2016 20 12 3 5 35 19 41 Shield Semi-finals
2017 24 14 5 5 37 20 47 2nd Champions[3]
2018 24 12 6 6 40 28 42 2nd Runners-up
2019 24 11 6 7 40 31 40 3rd Semi-finals
2020 Semi-finals[a]

DNQ = Did not qualify

  1. ^ Results from the 2020 NWSL Challenge Cup.
Top Scorer
Season Player Nation Goals
2013 Christine Sinclair   Canada 8
Alex Morgan   United States
2014 Jessica McDonald   United States 11
2015 Allie Long   United States 10
2016 Nadia Nadim   Denmark 9
2017 Christine Sinclair   Canada 8
2018 Lindsey Horan   United States 14
2019 Christine Sinclair   Canada 9

Player statisticsEdit


# Pos. Name Nation Career NWSL Playoffs Cup Total
1 Forward Christine Sinclair   CAN 2013– 131 9 6 146
2 Defender Emily Menges   USA 2014– 121 7 5 133
3 Midfielder Allie Long   USA 2013–2017 100[57] 5 - 105
4 Defender Meghan Klingenberg   USA 2016– 83 6 6 95
5 Midfielder Lindsey Horan   USA 2016– 78 6 4 88
6 Midfielder Meleana Shim   USA 2013–2017 76 3 - 79
6 Midfielder Tobin Heath   USA 2013–2020 70 9 - 79
8 Defender Katherine Reynolds   USA 2016–2020 60 4 3 67
9 Defender Emily Sonnett   USA 2016–2019 59 5 - 64
10 Forward Hayley Raso   AUS 2016–2019 54 3 - 57
11 Defender Nikki Marshall   USA 2013–2014 46 2 - 48
Defender Rachel Van Hollebeke   USA 2013–2015 45 3 - 48
Defender Kat Williamson   USA 2013, 2015–2016 46 2 - 48
Goalkeeper Adrianna Franch   USA 2016– 44 4 - 48
15 Midfielder Celeste Boureille   USA 2016– 44 2 - 46


# Pos. Name Nation Career NWSL Playoffs Cup Total
1 Forward Christine Sinclair   CAN 2013– 55 3 0 58
2 Midfielder Allie Long   USA 2013–2017 29 1 - 30
3 Midfielder Lindsey Horan   USA 2016– 24 3 1 28
4 Forward Alex Morgan   USA 2013–2015 15 0 - 15
4 Midfielder Tobin Heath   USA 2013– 12 3 - 15
4 Forward Nadia Nadim   DEN 2016–2017 15 0 - 15
7 Forward Hayley Raso   AUS 2016–2019 12 1 - 13
8 Forward Jessica McDonald   USA 2014 11 0 - 11
9 Midfielder Meleana Shim   USA 2013–2017 9 0 - 9
10 Midfielder Dagný Brynjarsdóttir   ISL 2016–2017, 2019 5 0 - 5
Defender Emily Sonnett   USA 2016–2019 3 2 - 5
12 Forward Danielle Foxhoven   USA 2013 4 0 - 4
Forward Vero Boquete   ESP 2014 4 0 - 4


# Pos. Name Nation Career NWSL Playoffs Total
1 Midfielder Tobin Heath   USA 2013– 14 0 14
2 Midfielder Allie Long   USA 2013–2017 13 0 13
3 Forward Alex Morgan   USA 2013–2015 11 1 12
4 Midfielder Meleana Shim   USA 2013–2017 9 0 9
5 Forward Christine Sinclair   CAN 2013– 9 0 9


The Portland Thorns play at Providence Park located in the Goose Hollow neighborhood of Portland, Oregon.[58] Providence Park was the third-largest stadium in the NWSL, after the Boston Breakers' Harvard Stadium and the 2014 expansion Houston Dash's BBVA Compass Stadium. However, the Dash closed sections to seat only 7,000 spectators per game in 2014, and in 2015, the Breakers moved to the smaller Soldiers Field Soccer Stadium (now named Jordan Field). This made the 21,144-capacity Providence Park the largest stadium by NWSL-specific capacity until the opening of 25,500-capacity Orlando City Stadium in 2017. The Thorns also share the stadium with the Portland Timbers of Major League Soccer.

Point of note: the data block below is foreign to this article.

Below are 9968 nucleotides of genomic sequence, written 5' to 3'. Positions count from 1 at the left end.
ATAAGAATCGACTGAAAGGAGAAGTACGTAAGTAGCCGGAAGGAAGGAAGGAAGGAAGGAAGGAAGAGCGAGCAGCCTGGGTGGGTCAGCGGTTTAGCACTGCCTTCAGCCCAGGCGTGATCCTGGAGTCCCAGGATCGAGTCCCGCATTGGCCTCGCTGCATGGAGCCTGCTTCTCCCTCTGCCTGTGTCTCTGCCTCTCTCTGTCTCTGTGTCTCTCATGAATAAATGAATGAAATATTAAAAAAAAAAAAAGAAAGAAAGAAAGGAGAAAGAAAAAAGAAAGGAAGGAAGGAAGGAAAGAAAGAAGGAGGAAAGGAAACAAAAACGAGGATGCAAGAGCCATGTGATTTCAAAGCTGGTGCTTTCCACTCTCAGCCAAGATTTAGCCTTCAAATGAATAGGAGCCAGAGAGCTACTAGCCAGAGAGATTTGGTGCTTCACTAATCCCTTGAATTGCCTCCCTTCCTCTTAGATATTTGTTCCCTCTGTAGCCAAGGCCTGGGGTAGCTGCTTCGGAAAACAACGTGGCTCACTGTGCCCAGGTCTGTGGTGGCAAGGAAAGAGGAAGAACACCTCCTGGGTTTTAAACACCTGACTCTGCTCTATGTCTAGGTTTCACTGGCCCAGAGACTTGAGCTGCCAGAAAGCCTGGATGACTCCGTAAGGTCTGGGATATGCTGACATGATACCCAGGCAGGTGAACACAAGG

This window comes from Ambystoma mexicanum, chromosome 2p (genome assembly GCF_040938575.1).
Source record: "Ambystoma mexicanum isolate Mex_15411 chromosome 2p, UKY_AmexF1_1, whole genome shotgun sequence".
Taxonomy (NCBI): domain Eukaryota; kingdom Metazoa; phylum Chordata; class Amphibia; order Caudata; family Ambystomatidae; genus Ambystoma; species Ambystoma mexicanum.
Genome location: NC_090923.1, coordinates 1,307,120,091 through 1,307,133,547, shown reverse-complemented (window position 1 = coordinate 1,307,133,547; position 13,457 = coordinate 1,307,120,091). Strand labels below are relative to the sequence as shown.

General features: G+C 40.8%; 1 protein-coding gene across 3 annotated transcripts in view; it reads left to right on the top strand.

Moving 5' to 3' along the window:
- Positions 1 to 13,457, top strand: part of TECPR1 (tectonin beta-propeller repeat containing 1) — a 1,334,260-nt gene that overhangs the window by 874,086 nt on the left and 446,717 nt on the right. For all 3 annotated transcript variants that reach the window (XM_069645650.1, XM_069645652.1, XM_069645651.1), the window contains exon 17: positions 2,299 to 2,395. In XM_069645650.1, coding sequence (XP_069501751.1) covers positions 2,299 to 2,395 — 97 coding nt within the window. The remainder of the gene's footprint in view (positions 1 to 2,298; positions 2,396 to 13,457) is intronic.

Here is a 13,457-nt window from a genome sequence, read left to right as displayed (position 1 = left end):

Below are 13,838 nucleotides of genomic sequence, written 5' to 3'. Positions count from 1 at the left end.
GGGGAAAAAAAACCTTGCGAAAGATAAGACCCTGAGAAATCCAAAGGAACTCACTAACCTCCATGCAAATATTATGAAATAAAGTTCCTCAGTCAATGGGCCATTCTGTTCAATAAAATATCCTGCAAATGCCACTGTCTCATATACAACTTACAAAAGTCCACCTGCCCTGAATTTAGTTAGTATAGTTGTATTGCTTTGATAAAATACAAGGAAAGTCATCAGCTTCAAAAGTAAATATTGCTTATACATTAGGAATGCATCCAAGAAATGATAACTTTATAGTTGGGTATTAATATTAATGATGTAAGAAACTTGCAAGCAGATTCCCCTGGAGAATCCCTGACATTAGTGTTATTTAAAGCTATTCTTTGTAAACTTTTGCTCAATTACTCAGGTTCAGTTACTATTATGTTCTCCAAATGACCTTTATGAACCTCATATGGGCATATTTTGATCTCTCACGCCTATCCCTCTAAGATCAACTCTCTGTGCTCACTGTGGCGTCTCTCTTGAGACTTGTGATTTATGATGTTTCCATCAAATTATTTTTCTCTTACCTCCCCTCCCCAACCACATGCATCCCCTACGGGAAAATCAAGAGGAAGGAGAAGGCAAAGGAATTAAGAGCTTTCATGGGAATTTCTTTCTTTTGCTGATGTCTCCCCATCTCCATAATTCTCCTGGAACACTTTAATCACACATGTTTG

As of April 9, 2021.[59]
No. Pos. Player Nation
4 DF Becky Sauerbrunn   United States
5 DF Emily Menges   United States
7 FW Simone Charley   United States
9 FW Sophia Smith   United States
10 MF Lindsey Horan   United States
11 MF Raquel Rodríguez   Costa Rica
12 MF Christine Sinclair   Canada
14 DF Natalia Kuikka   Finland
15 DF Madison Pogarch   United States
18 DF Christen Westphal   United States
19 MF Crystal Dunn   United States
20 DF Kelli Hubly   United States
22 FW Morgan Weaver   United States
24 GK Adrianna Franch   United States
25 DF Meghan Klingenberg   United States
30 MF Celeste Boureille   United States
31 GK Bella Bixby   United States
34 FW Tyler Lussi   United States
36 MF Angela Salem   United States
39 DF Meaghan Nally   United States
40 FW Marissa Everett   United States
43 GK Shelby Hogan   United States
GK Nadine Angerer (player-coach)   Germany
MF Maureen Fitzgerald   United States
FW Brittany Persaud   Guyana

Former playersEdit

For details of former players, see Category:Portland Thorns FC players.


As of April 2017, Thorns games are streamed exclusively by Go90 for American audiences and via the NWSL website for international viewers.[60] For the 2017 season, the Thorns were featured in six nationally televised Lifetime NWSL Game of the Week broadcasts on April 15, April 29, July 15, August 5, August 26, and September 30, 2017.[61]

During the 2013 season, games were streamed online and broadcast on the radio on Freedom 970 AM.[62] Long-time Portland-area sports reporter and broadcaster Ann Schatz was announced as the play-by-play broadcaster, while Angela Harrison, an All-American goalkeeper with the Portland Pilots, was the color analyst.[63] In 2014, Schatz returned, with former Thorns defender Marian Dougherty, who retired after the 2013 season, joining for color commentary.[64]


See alsoEdit


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  2. ^ "Portland Thorns earn NWSL Shield after 3–1 win at Sky Blue FC". Retrieved September 27, 2016.
  3. ^ a b c "Portland Thorns Beat the Courage to Win a 2nd N.W.S.L. Championship". The New York Times. Associated Press. October 14, 2017. Retrieved December 2, 2017.